Sonic 2 introduces a multiplayer game mode where two players compete against each other in a split-screen race across three levels.[3][9] After one player finishes a level, the other player must finish within a minute. Players are ranked in five areas (score, time, rings held at the end of the level, total rings collected, and the number of item boxes broken). The player who excels in the most categories wins.[16] Players can also compete to obtain the most rings in the special stages.[17]

Knuckles in Sonic 2[edit]

Sonic & Knuckles was released in 1994, two years after Sonic 2. The Sonic & Knuckles game cartridge features a "lock-on" adapter that allows players to insert other Sega Genesis cartridges. Attaching Sonic 2 unlocks Knuckles the Echidna in Sonic the Hedgehog 2, a variation of Sonic 2 in which the player controls the Sonic the Hedgehog 3 (1994) character Knuckles the Echidna.[18] The level design is identical, but Knuckles can glide and climb walls, allowing him access to areas inaccessible to Sonic or Tails.[19] However, he cannot jump as high, making some areas, such as certain boss fights, more difficult.[18]



A middle-aged Japanese man with glasses, a black suit, and a red tie.
A middle-aged American man holding a microphone wearing glasses, a blue t-shirt, and a black coat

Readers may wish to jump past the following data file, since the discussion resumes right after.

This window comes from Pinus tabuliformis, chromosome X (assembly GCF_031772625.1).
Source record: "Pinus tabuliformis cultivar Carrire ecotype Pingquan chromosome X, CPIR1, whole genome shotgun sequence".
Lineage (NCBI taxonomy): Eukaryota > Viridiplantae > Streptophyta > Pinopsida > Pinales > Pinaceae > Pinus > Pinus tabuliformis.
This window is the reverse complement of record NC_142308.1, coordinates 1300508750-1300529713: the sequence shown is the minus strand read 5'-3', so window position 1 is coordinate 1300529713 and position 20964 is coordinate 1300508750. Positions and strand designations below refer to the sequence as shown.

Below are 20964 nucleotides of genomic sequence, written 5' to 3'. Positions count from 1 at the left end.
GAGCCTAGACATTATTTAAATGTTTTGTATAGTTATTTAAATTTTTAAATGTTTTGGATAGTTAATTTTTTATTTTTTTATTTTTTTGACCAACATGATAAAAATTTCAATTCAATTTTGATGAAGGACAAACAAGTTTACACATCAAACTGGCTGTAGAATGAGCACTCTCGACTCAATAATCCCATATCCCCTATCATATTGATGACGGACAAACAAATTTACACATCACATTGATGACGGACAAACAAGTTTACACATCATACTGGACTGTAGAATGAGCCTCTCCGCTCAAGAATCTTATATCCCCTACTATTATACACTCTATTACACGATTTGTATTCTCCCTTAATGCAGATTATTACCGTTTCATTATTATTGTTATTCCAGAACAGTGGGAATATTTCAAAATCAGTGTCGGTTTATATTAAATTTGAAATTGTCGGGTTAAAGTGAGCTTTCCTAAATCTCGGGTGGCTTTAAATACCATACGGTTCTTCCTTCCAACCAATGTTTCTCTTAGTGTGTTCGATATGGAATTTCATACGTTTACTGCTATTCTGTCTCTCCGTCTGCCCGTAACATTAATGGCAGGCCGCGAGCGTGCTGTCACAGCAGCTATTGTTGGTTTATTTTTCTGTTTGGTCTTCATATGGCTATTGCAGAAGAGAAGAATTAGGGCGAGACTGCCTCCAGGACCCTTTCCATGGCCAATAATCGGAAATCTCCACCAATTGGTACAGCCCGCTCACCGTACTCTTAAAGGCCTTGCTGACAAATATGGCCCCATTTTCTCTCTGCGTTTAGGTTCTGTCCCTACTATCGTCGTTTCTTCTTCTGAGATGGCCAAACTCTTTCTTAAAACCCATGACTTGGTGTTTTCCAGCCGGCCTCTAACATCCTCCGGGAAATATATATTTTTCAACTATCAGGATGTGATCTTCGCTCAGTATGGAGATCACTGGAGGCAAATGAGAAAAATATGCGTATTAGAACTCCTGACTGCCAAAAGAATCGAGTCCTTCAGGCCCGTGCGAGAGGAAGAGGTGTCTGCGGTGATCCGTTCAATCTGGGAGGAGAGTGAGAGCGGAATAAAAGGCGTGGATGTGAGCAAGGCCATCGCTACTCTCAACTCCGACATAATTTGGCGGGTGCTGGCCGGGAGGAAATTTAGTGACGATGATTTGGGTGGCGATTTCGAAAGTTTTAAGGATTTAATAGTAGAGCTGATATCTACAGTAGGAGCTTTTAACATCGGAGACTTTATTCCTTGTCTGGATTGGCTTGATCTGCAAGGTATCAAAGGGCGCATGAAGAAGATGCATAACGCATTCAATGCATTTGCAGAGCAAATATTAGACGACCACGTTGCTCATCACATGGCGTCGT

Sonic the Hedgehog 2 programmer Yuji Naka (left) and STI founder Mark Cerny (right)

The original Sonic the Hedgehog was developed by Sonic Team in Japan and published by Sega for the Sega Genesis in June 1991. The game greatly increased the popularity of the Sega Genesis in North America and is credited with helping Sega gain 65% of the market share against then-industry leader Nintendo,[20] making Sega a formidable competitor. The success meant that a sequel was inevitable,[21] but shortly after the release, programmer Yuji Naka quit Sega due to disagreements over his salary, dissatisfaction over the time and effort it had taken to finish Sonic, and a lack of support from management.[21]

During the development of Sonic the Hedgehog, Mark Cerny established Sega Technical Institute (STI) in California. Sega wanted to develop more games in America, and Cerny's aim was to establish an elite studio that would combine the design philosophies of American and Japanese developers.[22] During a trip to Japan, Cerny visited Naka's apartment, listened to the reasons why he left, and convinced him to join STI in America to fix the problems he had had with Sega in Japan.[22] Designer Hirokazu Yasuhara and other members of the Sonic development team joined Naka,[22][23] but artist Naoto Ohshima stayed in Japan because he was working on Sonic CD (1993).[24][25]

In September 1991, Cerny pitched Sonic the Hedgehog 2 as STI's project for the 1992 Christmas and holiday shopping season—giving the team 11 months of development—but Sega management considered it too soon for a sequel.[21] Cerny was not surprised, as marketing executives controlled what games developers created and did not understand game development.[26] Further, Sega of America was hesitant due to its lack of confidence in the Sonic character.[27] STI explored other concepts,[26] but in November, Sega reversed course and told Cerny that it needed Sonic 2 for the 1992 holiday season.[22] Cerny said that this did not create "much of a creative loss", as STI had yet to come up with a game idea on par with Sonic, but it cost Sega two months of development.[26]